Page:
Thursday, March 22, 2018 - 4:00pm
Room 202, Frick Fine Arts Building
** This event has been cancelled **
“Skin and Servitude in Medieval Iberian Art”
Dr. Pamela A. Patton - Director, Index of Medieval Art, Department of Art & Archaeology, Princeton University
Patton’s lecture challenges the flat reading often brought to medieval images of dark-skinned figures, which may be assumed to represent slaves or servants and thus to reflect the ethnicity of subservient populations in medieval Europe, including Iberia. However, as this lecture will show, such assumptions speak more to the history of modern race relations than they do to the history of medieval Iberia, where enslavement was only rarely based on color, and many slaves were in fact light-skinned. Instead, both dark and light skin color in medieval Iberian art bore a surprising range of other connotations whose exploration permits a richer and more complex understanding of such works.
Bio: Pamela Patton’s scholarship centers on the visual culture of medieval Spain and its environs, particularly the role of the image in articulating cultural identity and social dynamics among the multiethnic communities of the Iberian Peninsula. Central to her work is the exploration of medieval iconographic traditions as uniquely expressive of community ideologies, practices, and folkways critical to modern understanding of the medieval world. She has published two monographs: Pictorial Narrative in the Romanesque Cloister (Peter Lang, 2004) and Art of Estrangement: Redefining Jews in Reconquest Spain (Penn State University Press, 2012), the latter the winner of the 2014 Eleanor Tufts Book Award. Her edited volume, Envisioning Others: Race, Color, and the Visual in Iberia and Latin America, was recently published by Brill. Her current research and forthcoming publications concern the depiction and meanings of skin color in Iberia and the western Mediterranean.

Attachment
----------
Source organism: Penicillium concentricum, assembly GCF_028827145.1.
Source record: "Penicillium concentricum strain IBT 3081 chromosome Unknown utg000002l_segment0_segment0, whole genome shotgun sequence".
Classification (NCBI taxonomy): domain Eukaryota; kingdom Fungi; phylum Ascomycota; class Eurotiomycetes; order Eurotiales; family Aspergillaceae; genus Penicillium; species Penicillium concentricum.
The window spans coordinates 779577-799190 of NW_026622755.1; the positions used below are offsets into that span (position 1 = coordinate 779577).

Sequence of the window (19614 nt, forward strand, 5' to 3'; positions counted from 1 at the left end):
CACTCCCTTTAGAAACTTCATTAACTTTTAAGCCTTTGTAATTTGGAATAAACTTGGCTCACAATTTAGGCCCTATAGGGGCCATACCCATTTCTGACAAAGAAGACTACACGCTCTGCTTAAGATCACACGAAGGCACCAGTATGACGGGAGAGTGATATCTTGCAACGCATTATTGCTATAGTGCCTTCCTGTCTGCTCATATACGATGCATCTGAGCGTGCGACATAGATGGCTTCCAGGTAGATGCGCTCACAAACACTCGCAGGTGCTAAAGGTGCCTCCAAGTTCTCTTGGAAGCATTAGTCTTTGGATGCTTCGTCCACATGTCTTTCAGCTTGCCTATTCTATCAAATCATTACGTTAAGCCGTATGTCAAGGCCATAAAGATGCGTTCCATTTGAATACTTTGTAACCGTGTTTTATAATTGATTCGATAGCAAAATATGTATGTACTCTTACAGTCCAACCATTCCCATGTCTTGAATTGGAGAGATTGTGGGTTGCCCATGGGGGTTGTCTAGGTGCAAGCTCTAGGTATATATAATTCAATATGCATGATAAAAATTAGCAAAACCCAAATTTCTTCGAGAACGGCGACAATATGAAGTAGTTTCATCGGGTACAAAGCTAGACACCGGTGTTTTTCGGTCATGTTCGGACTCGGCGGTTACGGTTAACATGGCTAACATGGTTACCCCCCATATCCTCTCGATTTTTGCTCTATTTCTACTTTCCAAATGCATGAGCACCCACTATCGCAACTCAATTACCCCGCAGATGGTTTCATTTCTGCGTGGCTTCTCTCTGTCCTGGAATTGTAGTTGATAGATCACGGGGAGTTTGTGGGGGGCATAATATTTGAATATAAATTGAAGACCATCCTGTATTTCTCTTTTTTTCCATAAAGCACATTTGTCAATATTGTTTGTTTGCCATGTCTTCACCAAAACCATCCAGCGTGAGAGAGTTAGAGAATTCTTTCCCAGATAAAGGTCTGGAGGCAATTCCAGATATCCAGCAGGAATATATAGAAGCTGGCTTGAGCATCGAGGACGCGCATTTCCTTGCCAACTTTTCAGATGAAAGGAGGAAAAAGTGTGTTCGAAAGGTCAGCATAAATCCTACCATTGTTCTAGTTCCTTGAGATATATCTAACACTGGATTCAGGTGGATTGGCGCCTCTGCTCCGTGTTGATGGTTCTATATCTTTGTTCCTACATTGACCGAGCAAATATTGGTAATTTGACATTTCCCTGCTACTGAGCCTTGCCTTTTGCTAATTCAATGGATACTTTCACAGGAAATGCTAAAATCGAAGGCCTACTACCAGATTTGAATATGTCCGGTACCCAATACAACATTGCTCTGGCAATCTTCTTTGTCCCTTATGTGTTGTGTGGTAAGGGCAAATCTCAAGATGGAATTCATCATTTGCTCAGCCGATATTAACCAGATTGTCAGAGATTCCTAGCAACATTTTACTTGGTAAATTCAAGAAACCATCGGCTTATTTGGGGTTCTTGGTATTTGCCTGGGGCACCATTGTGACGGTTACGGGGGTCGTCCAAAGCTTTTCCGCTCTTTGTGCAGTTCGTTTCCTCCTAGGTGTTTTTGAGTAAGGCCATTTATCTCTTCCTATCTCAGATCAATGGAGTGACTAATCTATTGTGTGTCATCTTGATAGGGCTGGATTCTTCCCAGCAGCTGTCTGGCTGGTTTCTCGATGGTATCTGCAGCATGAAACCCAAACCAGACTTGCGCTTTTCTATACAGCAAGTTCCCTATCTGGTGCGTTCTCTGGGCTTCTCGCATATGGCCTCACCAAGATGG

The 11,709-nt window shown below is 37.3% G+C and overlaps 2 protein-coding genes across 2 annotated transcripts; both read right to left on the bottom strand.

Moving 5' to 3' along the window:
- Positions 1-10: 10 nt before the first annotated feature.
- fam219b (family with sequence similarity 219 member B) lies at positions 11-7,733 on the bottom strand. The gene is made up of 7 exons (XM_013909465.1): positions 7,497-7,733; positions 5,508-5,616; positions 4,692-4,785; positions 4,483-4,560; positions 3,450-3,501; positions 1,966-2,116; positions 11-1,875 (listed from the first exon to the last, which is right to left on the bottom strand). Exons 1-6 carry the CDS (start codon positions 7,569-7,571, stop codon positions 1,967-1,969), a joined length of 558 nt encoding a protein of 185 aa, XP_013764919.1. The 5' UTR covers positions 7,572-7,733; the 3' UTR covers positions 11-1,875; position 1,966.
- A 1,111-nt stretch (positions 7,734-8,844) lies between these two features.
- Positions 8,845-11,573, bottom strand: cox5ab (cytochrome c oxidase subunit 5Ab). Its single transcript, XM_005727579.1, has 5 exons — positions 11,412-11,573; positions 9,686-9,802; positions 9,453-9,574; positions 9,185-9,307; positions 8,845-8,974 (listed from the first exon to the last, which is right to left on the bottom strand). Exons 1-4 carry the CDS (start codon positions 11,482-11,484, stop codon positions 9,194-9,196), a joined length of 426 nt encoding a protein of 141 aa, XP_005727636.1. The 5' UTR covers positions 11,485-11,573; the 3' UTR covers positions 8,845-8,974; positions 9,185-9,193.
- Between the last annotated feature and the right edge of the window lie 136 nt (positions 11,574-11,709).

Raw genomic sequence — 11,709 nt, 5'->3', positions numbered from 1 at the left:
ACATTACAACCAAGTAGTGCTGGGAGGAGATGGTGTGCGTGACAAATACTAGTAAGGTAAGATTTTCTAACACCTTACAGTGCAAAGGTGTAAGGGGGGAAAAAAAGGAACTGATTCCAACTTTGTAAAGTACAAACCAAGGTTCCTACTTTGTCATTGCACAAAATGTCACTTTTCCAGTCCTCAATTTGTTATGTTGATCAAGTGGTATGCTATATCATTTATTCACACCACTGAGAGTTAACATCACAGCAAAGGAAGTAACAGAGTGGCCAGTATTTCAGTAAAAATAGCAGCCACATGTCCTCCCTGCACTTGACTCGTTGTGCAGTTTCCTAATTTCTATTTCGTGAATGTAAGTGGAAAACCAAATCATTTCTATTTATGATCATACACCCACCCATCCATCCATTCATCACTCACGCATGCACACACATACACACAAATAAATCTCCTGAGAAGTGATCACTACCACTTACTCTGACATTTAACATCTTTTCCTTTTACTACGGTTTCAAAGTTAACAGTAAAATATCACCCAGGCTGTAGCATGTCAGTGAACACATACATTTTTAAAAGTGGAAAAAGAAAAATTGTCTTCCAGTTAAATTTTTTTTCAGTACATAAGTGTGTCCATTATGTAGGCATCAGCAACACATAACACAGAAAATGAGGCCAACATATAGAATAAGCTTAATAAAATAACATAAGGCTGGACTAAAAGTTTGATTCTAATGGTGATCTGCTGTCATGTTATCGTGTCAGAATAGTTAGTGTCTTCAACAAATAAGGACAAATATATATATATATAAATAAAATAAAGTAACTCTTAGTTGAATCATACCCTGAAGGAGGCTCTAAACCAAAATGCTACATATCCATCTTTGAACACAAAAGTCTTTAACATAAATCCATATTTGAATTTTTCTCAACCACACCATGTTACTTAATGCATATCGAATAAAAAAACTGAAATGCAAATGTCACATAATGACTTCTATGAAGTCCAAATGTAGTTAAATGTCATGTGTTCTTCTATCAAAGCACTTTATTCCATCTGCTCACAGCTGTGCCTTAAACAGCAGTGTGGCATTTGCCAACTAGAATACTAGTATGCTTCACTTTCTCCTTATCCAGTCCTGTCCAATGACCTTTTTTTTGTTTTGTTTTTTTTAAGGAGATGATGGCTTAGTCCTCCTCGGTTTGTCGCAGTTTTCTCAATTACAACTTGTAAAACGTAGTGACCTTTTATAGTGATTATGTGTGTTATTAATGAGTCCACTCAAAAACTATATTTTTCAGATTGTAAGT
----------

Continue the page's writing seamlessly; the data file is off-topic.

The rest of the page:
Reception in the Frick Fine Arts Cloister to follow
Image info: Initial Q depicting slaves in custody, fol. 244r, Vidal Mayor (“Fuero de Aragon”), ca. 1300. Los Angeles, The J. Paul Getty Museum, MS Ludwig XIV 6.